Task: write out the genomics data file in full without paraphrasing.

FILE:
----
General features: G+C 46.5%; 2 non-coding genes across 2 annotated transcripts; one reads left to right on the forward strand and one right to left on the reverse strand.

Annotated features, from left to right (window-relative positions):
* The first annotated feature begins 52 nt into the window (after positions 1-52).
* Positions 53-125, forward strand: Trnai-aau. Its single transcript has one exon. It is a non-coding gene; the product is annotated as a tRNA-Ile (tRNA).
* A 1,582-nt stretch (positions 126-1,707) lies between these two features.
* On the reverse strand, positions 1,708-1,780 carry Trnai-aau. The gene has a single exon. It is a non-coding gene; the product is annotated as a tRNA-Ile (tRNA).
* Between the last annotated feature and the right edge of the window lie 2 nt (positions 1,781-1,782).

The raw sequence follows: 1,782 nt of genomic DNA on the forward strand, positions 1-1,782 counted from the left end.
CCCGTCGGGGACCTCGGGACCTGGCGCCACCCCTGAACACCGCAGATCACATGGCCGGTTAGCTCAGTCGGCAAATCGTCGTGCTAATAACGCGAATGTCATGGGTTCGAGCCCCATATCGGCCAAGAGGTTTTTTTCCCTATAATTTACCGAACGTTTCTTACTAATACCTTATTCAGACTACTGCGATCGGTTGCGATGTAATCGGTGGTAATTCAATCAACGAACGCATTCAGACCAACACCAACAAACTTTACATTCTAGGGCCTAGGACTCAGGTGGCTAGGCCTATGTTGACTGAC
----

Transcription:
General features: G+C 46.5%; 2 non-coding genes across 2 annotated transcripts; one reads left to right on the forward strand and one right to left on the reverse strand.

Annotated features, from left to right (window-relative positions):
* The first annotated feature begins 52 nt into the window (after positions 1-52).
* Positions 53-125, forward strand: Trnai-aau. Its single transcript has one exon. It is a non-coding gene; the product is annotated as a tRNA-Ile (tRNA).
* A 1,582-nt stretch (positions 126-1,707) lies between these two features.
* On the reverse strand, positions 1,708-1,780 carry Trnai-aau. The gene has a single exon. It is a non-coding gene; the product is annotated as a tRNA-Ile (tRNA).
* Between the last annotated feature and the right edge of the window lie 2 nt (positions 1,781-1,782).

The raw sequence follows: 1,782 nt of genomic DNA on the forward strand, positions 1-1,782 counted from the left end.
CCCGTCGGGGACCTCGGGACCTGGCGCCACCCCTGAACACCGCAGATCACATGGCCGGTTAGCTCAGTCGGCAAATCGTCGTGCTAATAACGCGAATGTCATGGGTTCGAGCCCCATATCGGCCAAGAGGTTTTTTTCCCTATAATTTACCGAACGTTTCTTACTAATACCTTATTCAGACTACTGCGATCGGTTGCGATGTAATCGGTGGTAATTCAATCAACGAACGCATTCAGACCAACACCAACAAACTTTACATTCTAGGGCCTAGGACTCAGGTGGCTAGGCCTATGTTGACTGAC